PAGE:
• Withdrawals for domestic purposes averaged 78 gallons per capita per day for people served by their own water system and 105 gallons per capita per day for people served by a public-supply system.

• Estimates of withdrawals by source indicate that, during 1985, total surfacewater withdrawals were 325,000 million

gallons per day (Mgal/d), or 10 percent less than during 1980, and total groundwater withdrawals were 74,000 Mgal/d, or 12 percent less than during 1980.

• More water was withdrawn in California (nearly 50,000 Mgal/d) than in any other State, more than twice as much as in either Texas or Idaho, the next largest users. Four states—California, Texas, Idaho, and Florida—accounted for 28 percent of the water withdrawn in the Nation.

• More water was withdrawn (187,000 Mgal/d) during 1985 for thermoelectric power plants to generate electricity than for any other category of offstream use; however, this total was 13 percent less than during 1980. About 56,000 Mgal/d was saline water.

• Irrigation ranks second in offstream water withdrawals in the U.S.—137,000 Mgal/d during 1985, 6 percent less than during 1980. Irrigation accounts for about 80 percent of all consumptive water use in the United States.

• More than 90 percent of the irrigation water was withdrawn in the Western United States. In contrast, almost 90 percent of the thermoelectric power withdrawals were in the Eastern United States.

• The total amount of consumptivefreshwater use —that is, water withdrawn that is evaporated, transpired, incorporated into products and crops, consumed by humans or livestock, or otherwise removed from the immediate water supply—averaged 92,300 Mgal/d during 1985, or 9 percent less than during 1980.

Before 1980, USGS water-use estimates were derived from a variety of sources and ranged widely in accuracy and consistency. In 1977, the Congress of the United States recognized the need for uniform, up-to-date, and reliable information on water use and directed the USGS to establish a National WaterUse Information Program to complement USGS data on the availability and quality of the Nation's water resources. Thus, the National Water-Use Information Program became part of the USGS FederalState Cooperative Program; as of 1988, 49 States and Puerto Rico are participating in the program at various levels of involvement.

The National Water-Use Information Program is designed to be the source for accurate, consistent, timely, and accessible water-use information. The goals of the program are to collect and compile reliable site-specific and aggregated water-use information, to develop and refine computerized water-use information systems at State and national levels, to devise new methods and techniques to improve the collection and the analysis of water-use information, and to disseminate the information in ways that are beneficial to a variety of users. As the National Water-Use Information Program develops, more emphasis will be placed on interpretive studies and the integration of water-use information with other water-resources projects.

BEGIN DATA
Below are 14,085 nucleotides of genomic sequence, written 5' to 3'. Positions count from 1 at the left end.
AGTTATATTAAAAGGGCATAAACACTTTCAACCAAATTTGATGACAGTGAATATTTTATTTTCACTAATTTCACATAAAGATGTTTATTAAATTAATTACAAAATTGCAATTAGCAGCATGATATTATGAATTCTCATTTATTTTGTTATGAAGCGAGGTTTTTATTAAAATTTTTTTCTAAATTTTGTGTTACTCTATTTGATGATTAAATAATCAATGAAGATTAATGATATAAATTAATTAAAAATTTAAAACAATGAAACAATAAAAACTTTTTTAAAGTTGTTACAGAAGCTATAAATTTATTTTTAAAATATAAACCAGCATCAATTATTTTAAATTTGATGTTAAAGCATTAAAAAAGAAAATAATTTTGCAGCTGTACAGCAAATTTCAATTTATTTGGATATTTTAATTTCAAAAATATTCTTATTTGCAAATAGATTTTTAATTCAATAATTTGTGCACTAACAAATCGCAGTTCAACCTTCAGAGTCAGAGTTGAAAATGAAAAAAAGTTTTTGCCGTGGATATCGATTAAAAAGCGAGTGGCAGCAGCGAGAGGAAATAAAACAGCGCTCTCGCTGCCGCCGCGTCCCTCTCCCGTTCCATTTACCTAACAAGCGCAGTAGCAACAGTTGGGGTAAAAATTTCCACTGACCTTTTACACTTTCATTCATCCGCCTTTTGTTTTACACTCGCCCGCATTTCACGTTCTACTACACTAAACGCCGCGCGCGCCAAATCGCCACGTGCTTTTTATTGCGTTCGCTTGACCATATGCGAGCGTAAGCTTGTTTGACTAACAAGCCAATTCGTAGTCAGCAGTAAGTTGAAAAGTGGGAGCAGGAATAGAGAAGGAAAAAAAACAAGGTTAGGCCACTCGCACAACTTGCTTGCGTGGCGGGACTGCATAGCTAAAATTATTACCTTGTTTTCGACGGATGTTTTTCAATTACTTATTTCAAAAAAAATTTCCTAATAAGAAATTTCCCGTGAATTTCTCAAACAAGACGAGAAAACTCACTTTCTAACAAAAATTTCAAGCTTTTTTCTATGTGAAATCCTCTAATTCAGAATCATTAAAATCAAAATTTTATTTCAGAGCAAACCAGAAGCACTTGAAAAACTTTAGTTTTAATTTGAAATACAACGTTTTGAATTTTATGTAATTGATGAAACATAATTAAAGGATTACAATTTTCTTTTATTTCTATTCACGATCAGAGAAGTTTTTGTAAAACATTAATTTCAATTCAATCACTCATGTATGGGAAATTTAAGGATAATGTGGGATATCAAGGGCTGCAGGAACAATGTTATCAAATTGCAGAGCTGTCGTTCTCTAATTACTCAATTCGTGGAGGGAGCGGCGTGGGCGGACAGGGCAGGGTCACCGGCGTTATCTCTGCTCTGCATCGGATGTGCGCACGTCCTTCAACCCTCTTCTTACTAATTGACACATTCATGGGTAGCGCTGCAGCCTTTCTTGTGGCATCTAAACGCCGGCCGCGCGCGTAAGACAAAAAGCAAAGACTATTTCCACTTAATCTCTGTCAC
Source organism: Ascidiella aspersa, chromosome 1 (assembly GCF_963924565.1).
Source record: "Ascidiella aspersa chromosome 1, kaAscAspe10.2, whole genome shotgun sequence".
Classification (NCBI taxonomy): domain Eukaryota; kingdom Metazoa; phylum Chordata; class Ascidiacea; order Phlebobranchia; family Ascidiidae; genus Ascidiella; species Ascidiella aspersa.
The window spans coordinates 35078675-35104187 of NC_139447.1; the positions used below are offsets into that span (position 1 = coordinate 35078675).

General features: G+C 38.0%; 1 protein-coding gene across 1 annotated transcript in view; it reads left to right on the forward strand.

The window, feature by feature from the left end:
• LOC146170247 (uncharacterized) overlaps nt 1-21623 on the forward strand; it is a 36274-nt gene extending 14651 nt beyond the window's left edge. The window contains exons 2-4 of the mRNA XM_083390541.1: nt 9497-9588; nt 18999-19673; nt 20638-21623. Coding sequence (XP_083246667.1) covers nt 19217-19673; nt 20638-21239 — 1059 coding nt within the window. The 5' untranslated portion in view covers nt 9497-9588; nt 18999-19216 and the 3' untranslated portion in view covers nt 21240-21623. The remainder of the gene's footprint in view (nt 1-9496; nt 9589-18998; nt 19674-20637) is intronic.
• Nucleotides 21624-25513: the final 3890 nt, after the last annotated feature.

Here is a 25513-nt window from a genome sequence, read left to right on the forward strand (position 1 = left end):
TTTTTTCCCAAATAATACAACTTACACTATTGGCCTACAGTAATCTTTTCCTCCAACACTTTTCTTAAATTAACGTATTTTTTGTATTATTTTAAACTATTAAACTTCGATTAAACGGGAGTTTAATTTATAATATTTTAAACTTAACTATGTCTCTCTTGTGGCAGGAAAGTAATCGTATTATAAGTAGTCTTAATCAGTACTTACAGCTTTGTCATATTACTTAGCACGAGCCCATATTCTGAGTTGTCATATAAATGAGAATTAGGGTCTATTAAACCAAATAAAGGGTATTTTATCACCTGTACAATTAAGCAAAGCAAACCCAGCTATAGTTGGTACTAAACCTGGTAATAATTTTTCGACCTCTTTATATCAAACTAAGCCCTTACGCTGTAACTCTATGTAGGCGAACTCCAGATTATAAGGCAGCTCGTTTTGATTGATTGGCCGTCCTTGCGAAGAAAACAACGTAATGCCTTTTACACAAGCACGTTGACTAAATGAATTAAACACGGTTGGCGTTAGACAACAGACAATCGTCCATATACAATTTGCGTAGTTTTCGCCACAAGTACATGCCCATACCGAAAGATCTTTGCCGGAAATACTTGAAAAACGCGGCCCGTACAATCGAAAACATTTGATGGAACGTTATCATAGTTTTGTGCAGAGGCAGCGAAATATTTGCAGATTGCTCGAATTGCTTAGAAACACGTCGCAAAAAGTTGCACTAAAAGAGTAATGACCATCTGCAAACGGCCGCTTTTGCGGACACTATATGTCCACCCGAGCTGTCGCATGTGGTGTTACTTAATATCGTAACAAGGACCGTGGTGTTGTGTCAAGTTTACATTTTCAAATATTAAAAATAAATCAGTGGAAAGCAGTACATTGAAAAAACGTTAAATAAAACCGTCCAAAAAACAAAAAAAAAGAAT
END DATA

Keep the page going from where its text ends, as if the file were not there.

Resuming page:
The latest national water-use estimates were compiled for 1985 and are published in U.S. Geological Survey Circular 1004, "Estimated Use of Water in the United States in 1985." A new Aggregated Water-Use Data System (AWUDS) was developed and installed on each USGS District computer to store and manage the water-use information compiled for this report. Although the information is published by State and waterresources region, the AWUDS data base contains more than 120 data elements for 3,225 counties and 222 water-resources subregions.

Analysis of field data and evaluations of existing water-use data were more comprehensive and more detailed in the compilation of data for the 1980 and 1985 water-use reports than for previous water-use reports thanks to support from the broader National Water-Use Informa

tion Program. The collection, compilation, and analysis of the 1985 water-use information was a 2-year cooperative effort between the U.S. Geological Survey, other Federal agencies, and numerous State and local organizations. As the State water-use information programs are developed and refined, the timeliness and accuracy of water-use data at the State and the national levels will continue to improve.

Selenium in the San
Joaquin Valley:
Sources, Distribution,
and Mobility

By Robert J. Gilliom

Agricultural drainage problems in the San Joaquin Valley of central California have attracted national attention since 1983, when selenium in water from subsurface tile-drainage systems in the central part of the western valley was found to have toxic effects on waterfowl. Other constituents of drain water, particularly dissolved solids, boron, chromium, and molybdenum, may cause water-quality problems also, but selenium is the most widespread problem and the most limiting constraint on management alternatives.